The purpose of this study is to describe the usefulness of 18F-FDG PET/CT scanning in the diagnosis and follow-up of stage 0 Charcot foot (CNO) and CNO outcomes when therapeutic options are driven by this image modality.
We selected 25 out of 40 diabetic patients with an acute CNO, without any bone involvement at x-ray (stage 0 CNO). Diagnostic criteria were inflammatory clinical signs of the affected foot and skin temperature difference greater than 2°C compared with the contralateral foot (ΔT). All patients underwent x-ray, MRI, and 18F-FDG PET/CT scanning (expressed as standardized uptake value, SUVmax) at baseline (T0). All patients underwent another 18F-FDG PET/CT within 1 month after ΔT was less than 2°C [clinical recovery (T1)] and again every 3 months until SUVmax was less than 2 [final recovery (T2)]; at this time, MRI confirmed the end of the inflammatory condition.
T0 ΔT was 3.04 ± 1.65°C. All patients showed T0 SUVmax of the affected foot higher than the contralateral one (3.83 ± 1.087 vs. 1.24 ± 0.3; P < 0.001). At clinical recovery (T1), defined by ΔT below 2°C, the inflammatory signs were no longer present (T0 vs. T1 ΔT = 3.04 ± 1.65 vs. 0.9 ± 0.55°C; P < 0.0001). At T1, SUVmax was unchanged from T0 (3.80 ± 1.69 vs. 3.83 ± 1.09; P = ns).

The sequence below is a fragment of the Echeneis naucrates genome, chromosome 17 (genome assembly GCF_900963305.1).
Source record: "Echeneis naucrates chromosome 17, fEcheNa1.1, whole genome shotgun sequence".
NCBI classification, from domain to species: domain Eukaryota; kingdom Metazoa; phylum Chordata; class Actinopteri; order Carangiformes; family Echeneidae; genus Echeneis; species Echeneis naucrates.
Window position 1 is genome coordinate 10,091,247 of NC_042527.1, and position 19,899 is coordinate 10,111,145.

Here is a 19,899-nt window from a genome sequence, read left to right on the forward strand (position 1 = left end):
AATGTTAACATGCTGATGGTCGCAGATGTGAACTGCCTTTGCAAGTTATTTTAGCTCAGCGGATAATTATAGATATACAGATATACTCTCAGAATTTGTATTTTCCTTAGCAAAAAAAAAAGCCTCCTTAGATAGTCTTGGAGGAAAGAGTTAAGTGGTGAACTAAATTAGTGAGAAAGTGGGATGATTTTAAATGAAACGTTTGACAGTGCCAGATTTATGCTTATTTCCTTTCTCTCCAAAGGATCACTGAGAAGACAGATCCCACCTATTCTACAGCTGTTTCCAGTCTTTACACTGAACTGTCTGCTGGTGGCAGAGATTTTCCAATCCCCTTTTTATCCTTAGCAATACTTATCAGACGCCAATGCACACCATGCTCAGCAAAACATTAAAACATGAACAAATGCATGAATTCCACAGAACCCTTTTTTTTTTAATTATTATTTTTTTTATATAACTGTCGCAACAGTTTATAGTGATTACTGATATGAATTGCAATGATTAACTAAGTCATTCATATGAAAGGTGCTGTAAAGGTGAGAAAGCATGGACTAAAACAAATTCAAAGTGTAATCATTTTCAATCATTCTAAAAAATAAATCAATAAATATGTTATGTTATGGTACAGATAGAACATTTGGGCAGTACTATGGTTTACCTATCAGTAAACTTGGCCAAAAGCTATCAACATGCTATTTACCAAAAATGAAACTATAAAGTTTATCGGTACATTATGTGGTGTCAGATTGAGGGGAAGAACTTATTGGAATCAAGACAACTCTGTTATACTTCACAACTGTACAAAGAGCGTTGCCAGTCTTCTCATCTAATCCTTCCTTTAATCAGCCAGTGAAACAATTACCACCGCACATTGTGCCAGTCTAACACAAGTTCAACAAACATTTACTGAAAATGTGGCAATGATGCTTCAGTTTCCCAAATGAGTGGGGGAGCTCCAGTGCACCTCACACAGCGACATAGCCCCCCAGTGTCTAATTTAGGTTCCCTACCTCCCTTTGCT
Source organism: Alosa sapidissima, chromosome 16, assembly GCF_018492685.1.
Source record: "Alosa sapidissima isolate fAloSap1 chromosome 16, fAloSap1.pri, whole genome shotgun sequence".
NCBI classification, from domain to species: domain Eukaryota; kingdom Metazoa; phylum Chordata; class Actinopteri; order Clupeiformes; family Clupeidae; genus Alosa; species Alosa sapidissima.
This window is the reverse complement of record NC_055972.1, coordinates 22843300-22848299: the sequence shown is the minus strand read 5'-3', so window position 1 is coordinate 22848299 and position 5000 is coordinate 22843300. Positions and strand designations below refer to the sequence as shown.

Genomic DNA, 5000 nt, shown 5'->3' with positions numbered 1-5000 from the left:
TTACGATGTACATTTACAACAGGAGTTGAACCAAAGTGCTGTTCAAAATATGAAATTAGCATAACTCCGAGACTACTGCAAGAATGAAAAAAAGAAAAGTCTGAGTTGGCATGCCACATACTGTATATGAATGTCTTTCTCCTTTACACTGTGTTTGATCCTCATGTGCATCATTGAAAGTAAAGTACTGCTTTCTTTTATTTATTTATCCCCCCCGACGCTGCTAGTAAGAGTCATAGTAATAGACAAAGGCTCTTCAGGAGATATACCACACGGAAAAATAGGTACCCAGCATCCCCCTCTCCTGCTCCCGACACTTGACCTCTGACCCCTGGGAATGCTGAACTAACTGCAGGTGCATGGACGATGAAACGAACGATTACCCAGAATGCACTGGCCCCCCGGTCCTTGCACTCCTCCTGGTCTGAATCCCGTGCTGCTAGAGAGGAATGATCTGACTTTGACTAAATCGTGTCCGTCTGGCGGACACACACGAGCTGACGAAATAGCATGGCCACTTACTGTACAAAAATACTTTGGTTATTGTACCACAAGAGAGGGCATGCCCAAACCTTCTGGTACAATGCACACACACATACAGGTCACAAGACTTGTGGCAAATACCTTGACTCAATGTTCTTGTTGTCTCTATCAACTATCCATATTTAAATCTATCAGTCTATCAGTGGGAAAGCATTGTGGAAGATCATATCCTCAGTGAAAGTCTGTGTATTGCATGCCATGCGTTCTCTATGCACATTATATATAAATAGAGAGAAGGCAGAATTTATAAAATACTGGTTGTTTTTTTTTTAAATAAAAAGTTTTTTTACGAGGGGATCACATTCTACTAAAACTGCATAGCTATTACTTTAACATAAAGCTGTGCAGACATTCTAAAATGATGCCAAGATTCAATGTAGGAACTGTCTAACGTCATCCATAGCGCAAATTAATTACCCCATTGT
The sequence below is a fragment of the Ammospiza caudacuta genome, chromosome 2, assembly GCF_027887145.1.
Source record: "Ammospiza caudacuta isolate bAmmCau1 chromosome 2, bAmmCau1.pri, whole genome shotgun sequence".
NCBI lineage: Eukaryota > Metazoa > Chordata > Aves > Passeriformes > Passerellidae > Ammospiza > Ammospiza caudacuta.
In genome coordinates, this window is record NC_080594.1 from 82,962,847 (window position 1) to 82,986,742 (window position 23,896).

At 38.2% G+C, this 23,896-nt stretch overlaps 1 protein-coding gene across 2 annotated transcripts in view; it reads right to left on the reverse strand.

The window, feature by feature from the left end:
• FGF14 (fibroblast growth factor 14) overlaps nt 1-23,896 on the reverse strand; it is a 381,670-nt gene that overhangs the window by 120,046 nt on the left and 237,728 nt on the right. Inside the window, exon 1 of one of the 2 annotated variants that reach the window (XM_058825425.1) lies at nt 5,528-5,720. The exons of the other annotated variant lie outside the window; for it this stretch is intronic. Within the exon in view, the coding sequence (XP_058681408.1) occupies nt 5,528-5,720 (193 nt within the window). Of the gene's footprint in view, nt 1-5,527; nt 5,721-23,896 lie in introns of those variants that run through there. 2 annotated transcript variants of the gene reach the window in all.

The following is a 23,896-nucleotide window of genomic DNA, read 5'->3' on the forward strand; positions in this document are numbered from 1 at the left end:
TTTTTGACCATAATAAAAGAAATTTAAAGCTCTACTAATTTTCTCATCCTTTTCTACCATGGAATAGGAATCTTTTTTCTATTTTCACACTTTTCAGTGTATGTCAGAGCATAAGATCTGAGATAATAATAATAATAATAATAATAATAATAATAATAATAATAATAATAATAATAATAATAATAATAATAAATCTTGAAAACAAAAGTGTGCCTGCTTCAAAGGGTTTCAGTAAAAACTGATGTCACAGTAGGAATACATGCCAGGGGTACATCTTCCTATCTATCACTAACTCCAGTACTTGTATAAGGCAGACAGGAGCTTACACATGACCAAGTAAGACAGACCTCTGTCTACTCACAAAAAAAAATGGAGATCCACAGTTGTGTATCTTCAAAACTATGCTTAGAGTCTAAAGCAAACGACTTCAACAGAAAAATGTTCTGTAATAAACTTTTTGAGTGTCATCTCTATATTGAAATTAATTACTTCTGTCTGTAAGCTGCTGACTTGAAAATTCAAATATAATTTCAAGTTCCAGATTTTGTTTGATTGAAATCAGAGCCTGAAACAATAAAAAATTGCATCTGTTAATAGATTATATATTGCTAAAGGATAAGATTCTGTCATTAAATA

At final recovery (T2), ΔT was 0.74 ± 0.29°C (similar to T1 ΔT), while the SUVmax dropped from T1 to T2 (3.8 ± 1.69 vs. 1.72 ± 0.52; P < 0.0001). Standard therapy was total contact cast and removable cast walker until T2 (15.12 ± 5.45 mo). No patient developed foot bone fractures nor had relapses during follow-up (21.75 ± 16.7 mo).
PET/CT scan allows the quantification of the inflammatory process; therefore, it may drive clinical decisions in the management of acute CNO better than clinical criteria. None of our patients developed foot bone fractures or had relapses during follow-up driven by PET/CT scan.
From the Departments of *Internal Medicine, †Diagnostic Imaging and Interventional Radiology, Rome; ‡Neuromed IRCCS Pozzilli, Province of Isernia; and §Department of Public Health, University of Tor Vergata, Rome, Italy.
Received for publication October 26, 2012; revision accepted March 9, 2013.
Conflicts of interest and sources of funding: none declared.
The work has been entirely done at the Policlinico Tor Vergata, Rome, Italy.
Reprints: Luigi Uccioli, MD, Policlinico Tor Vergata, viale Oxford 81, 00133 Rome, Italy. E-mail: email@example.com.